Paula Lobo/ABC via Getty Images; Twitter

“What started out as complaints eventually turned into a public attack on the airline’s employees and customers.”

Cailey Rizzo
July 17, 2017

Over the weekend, political commentator Ann Coulter boarded a Delta Air Lines flight from New York City to West Palm Beach, Florida. After her flight landed in Florida, she began to tweet complaints at Delta and has continued for almost two days.

Coulter booked seat 15F on her flight, the window seat of an emergency exit row. Within 24 hours before the flight, Delta said that Coulter changed her seat to 15D, an aisle seat. Coulter said she used this time to “pre-select the seat I wanted, investigate type of plane & go back periodically to review seat options.”

But during boarding, the airline rebooked Coulter to 15A, a window seat in the exit row.

“When there was some confusion with seating assignments during boarding, a flight attendant stepped in and asked that all of the passengers move to the seats noted on their respective tickets,” Delta said in a statement. “All customers complied and the flight departed without incident.”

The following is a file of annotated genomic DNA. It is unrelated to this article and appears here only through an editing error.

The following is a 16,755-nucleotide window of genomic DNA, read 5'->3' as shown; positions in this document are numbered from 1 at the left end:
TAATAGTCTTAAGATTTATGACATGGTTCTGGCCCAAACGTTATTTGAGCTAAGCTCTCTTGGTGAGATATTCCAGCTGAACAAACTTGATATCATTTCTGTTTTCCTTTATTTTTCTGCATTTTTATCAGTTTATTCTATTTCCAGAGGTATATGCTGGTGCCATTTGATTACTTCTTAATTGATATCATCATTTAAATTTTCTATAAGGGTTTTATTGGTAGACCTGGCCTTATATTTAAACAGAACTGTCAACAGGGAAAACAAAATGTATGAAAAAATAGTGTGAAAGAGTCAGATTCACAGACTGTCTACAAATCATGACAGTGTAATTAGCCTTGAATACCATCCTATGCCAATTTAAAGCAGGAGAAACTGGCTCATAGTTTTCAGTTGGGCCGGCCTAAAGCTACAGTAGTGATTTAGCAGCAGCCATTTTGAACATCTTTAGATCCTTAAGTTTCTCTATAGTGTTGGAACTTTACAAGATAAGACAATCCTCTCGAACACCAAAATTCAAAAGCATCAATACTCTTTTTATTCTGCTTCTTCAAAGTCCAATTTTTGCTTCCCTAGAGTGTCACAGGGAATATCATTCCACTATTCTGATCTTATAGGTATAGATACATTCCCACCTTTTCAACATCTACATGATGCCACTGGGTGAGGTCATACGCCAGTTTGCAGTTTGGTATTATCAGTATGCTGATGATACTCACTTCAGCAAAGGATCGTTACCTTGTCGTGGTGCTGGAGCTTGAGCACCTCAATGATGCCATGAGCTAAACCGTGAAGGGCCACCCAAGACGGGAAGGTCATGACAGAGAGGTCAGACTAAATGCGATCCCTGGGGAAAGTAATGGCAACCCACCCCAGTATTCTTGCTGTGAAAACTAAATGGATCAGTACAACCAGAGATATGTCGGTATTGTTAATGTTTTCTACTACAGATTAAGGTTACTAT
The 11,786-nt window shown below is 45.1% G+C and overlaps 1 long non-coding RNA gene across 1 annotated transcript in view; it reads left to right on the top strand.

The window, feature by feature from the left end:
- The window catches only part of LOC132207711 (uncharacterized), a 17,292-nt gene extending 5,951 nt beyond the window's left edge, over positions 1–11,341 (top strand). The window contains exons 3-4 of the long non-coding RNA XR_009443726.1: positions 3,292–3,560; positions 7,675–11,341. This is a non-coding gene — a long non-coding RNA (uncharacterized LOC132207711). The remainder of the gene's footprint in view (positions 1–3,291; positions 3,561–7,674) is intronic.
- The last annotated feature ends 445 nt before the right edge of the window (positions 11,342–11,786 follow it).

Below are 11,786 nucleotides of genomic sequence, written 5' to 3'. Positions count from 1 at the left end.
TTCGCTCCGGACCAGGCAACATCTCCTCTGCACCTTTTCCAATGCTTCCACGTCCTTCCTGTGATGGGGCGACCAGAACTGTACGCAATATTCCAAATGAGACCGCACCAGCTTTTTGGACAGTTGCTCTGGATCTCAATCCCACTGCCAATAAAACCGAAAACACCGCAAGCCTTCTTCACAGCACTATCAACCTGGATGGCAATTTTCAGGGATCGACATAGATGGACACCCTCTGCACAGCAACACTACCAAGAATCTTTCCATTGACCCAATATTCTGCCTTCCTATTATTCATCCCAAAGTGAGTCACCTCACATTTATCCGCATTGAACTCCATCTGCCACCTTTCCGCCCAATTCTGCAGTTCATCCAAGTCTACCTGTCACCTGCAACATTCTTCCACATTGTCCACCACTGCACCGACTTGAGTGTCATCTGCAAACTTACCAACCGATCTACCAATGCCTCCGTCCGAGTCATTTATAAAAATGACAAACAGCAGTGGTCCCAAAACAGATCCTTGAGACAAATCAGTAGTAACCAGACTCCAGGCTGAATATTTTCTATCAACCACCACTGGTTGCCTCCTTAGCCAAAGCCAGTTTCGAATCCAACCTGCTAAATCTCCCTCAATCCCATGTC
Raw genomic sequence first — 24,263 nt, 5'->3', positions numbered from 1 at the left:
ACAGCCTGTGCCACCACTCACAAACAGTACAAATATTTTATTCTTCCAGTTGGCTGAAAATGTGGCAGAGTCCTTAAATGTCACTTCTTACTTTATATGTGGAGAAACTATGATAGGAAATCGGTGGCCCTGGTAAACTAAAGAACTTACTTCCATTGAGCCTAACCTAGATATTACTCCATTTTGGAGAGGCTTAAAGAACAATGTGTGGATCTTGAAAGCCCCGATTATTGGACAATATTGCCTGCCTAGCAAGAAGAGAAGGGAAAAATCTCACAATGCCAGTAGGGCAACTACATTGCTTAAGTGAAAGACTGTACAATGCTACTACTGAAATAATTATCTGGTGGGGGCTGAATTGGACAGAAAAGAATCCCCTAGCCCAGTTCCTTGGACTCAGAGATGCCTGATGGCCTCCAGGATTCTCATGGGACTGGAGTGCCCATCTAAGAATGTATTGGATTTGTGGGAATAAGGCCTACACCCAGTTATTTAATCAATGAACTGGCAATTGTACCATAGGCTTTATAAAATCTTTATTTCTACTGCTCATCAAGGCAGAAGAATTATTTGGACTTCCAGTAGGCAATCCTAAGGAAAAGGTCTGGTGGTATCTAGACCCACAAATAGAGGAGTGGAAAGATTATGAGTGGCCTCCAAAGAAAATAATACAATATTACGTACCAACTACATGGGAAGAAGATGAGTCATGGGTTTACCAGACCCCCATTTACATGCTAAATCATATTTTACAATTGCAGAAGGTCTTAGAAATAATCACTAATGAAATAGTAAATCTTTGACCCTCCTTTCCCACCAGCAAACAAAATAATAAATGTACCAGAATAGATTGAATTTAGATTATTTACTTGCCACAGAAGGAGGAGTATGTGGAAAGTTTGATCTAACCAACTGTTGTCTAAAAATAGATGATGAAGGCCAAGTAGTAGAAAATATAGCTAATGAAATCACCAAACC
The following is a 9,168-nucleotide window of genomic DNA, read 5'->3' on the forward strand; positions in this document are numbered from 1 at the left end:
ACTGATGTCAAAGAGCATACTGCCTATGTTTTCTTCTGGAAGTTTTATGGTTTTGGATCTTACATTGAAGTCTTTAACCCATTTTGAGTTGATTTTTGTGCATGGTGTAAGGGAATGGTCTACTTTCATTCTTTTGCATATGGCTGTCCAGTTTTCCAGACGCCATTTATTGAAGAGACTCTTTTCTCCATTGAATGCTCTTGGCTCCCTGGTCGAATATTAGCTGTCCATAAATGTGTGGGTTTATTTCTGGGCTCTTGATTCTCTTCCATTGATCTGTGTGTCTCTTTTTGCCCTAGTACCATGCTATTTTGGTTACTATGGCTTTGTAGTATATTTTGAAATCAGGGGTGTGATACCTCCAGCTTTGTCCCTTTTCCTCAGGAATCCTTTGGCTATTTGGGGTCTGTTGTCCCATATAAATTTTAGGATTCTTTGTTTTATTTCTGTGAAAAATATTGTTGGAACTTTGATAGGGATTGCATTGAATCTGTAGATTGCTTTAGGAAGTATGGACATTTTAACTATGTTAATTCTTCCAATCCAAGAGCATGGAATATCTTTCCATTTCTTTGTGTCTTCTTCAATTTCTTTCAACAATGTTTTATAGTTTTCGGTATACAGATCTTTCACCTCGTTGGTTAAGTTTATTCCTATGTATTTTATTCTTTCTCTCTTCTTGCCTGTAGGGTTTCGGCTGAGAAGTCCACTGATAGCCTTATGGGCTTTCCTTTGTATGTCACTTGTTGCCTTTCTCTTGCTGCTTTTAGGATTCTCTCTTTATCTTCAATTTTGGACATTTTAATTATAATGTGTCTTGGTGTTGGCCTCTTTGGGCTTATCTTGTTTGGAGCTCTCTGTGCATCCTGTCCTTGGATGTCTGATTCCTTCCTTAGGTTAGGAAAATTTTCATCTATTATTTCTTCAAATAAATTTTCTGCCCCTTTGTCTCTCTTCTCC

Cabin crew did not report any customer problems on the flight. Delta said that they were only aware of the issue with Coulter’s seat when she began tweeting on Saturday after the flight’s arrival.

Within her complaints (in at least 32 tweets), Coulter referred to the woman who sat in her pre-booked seat as “dachshund-legged” and called gate agents and flight attendants “Nurse Ratchets.” She also complained that the in-flight Wi-Fi was not working.

In response to Coulter’s tweets, Delta tweeted that it would refund the $30 she paid for an exit row. They also released a statement with exact information about all of Coulter’s seat assignments. Then social media team sent out a second tweet, telling Coulter that her “insults about our other customers and employees are unacceptable and unnecessary.”

“We are sorry that the customer did not receive the seat she reserved and paid for,” Delta said in its statement. “More importantly, we are disappointed that the customer has chosen to publicly attack our employees and other customers by posting derogatory and slanderous comments and photos in social media. Her actions are unnecessary and unacceptable.”

Coulter’s tweets against Delta continued into Monday morning.

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